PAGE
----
Seagate on Track for Mass Shipment of 20TB HDDs by 2019




/ 2 years ago

We live in a time where solid state drives are the thing, but hard disk drives shouldn’t be forgotten – and they aren’t. Seagate announced some exciting news in a blog post that promises a great future for those with a demand for high-capacity drives. Not only is Seagate on track to deliver 20TB, and bigger, drives by 2019, they’ll start the first shipment of drives to select customers in 2018.

Seagate HAMR Technology

HAMR stands for Heat-Assisted Magnetic Recording and it is the next step to increase the amount of data which can be stored on a hard drive. Where WD discarded the idea of HAMR and created their MAMR technology, Seagate is on track to be the first with the next big capacity jump. HAMR requires some changes to the materials which MAMR doesn’t, but that doesn’t mean that HAMR can’t be done. That’s a fact now. It is also considered the next technology to increase data density on the roadmap as defined by the Advanced Storage Technology Consortium (ASTC).

ASTC-Technology-Roadmap

HAMR uses a new kind of media coating on each disk that allows data bits, or grains, to become smaller and more densely packed than ever. The coating also ensures that disks remain magnetically stable. A small laser diode attached to each recording head heats a tiny spot on the disk. This enables the recording head to flip the magnetic polarity of each very stable bit, enabling data to be written.

While the technology has the word heat in it, the drives won’t run any hotter. The small section affected is heated and cools down in a nanosecond. Hence, there’s no heat impact from the HAMR technology.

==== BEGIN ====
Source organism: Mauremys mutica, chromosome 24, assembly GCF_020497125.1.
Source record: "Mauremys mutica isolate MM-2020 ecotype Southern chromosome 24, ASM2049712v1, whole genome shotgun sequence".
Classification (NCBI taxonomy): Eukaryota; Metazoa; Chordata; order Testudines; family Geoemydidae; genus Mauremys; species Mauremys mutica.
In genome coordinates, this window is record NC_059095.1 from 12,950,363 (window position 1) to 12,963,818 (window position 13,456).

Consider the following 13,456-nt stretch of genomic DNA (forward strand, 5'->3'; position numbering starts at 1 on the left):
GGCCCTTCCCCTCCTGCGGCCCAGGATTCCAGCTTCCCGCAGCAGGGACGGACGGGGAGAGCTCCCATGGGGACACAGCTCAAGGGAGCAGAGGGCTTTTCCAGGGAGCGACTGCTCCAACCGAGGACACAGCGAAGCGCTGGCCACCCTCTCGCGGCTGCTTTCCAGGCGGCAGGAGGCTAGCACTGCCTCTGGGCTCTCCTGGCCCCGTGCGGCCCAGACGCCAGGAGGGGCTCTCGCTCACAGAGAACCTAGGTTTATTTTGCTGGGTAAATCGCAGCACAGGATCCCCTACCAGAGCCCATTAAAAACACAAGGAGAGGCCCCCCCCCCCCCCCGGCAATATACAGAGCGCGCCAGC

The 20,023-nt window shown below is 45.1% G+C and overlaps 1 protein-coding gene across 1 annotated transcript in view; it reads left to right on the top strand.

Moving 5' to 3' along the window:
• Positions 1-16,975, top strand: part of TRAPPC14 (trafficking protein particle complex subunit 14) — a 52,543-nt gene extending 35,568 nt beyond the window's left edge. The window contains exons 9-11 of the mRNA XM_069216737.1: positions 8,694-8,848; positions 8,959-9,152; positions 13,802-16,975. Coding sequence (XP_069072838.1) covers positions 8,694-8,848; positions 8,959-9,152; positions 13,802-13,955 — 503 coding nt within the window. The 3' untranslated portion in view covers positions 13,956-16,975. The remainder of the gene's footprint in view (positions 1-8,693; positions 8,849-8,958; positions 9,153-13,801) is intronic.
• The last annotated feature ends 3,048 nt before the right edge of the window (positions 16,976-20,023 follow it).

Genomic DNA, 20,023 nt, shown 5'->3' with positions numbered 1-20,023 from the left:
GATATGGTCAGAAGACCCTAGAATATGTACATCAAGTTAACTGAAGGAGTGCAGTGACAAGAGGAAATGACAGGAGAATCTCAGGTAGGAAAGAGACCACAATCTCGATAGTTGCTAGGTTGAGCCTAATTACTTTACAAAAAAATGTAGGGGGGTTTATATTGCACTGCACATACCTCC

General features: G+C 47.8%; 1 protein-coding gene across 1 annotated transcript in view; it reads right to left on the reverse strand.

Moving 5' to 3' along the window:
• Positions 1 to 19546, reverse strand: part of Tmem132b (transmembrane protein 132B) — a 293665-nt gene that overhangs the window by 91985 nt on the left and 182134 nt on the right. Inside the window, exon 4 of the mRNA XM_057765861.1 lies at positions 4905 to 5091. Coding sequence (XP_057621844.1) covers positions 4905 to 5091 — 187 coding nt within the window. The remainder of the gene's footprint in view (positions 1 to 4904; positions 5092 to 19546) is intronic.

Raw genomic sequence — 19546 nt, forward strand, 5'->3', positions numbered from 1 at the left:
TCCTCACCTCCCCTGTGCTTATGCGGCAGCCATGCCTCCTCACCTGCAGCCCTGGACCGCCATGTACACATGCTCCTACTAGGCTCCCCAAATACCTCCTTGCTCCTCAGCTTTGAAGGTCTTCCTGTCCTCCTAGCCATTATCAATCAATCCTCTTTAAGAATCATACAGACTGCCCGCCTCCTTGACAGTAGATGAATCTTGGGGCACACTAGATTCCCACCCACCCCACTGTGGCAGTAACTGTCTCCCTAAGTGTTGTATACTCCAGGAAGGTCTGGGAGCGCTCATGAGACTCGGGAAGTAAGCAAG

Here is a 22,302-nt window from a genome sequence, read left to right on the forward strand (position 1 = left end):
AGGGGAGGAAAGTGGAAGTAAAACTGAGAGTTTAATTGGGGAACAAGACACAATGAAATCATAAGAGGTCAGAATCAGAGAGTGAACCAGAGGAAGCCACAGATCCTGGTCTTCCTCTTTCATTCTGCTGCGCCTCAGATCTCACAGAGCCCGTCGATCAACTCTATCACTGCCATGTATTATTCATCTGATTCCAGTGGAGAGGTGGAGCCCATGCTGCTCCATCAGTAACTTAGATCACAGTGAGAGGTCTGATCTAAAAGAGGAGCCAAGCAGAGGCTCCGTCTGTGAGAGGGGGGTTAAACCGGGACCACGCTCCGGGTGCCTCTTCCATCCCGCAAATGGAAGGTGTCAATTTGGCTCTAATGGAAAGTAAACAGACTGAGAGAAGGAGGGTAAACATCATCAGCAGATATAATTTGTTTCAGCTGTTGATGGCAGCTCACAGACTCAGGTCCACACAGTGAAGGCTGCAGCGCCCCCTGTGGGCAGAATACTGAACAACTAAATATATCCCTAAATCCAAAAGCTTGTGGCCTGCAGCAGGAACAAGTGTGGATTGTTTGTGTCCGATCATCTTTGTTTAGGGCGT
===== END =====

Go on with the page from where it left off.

HAMR Pilot Volume

That it works is proven by the pilot volume built. Seagate already made and tested 40,000 HAMR drives. The drives have shown a reliability over 2PB of data on a given head. That equates to 35PB of data transferred over a five-year period on a 12TB drive. That’s impressive and it even goes beyond Seagate’s real-world application expectations.

The tests also disproved a rising concern among some people, that wear-levelling was needed to achieve the needed reliability. That isn’t the case as Seagate didn’t use any such techniques.

Infrastructure

While we all love leaps in technology advancements, we sometimes forget what goes on behind the production lines. A lot of times, new advances require new production facilities as well as new distribution channels. All that costs a lot of time and money. On top of that, it can delay the actual roll-out of otherwise ready technologies. Luckily, none of that is the case for Seagate and HAMR. The drives are built using existing facilities and the same assembly lines as current products. That fact is what speeds up the process and allows Seagate to get started with the next generation of HDDs.

Timeline

  • Now: 40,000 drives built and tested. Integration tested with successful results.
  • 2018: Shipment to key customers will commence.
  • 2019: Volume shipments of 20TB+ drives.
  • 2023: 40TB or higher drives expected.


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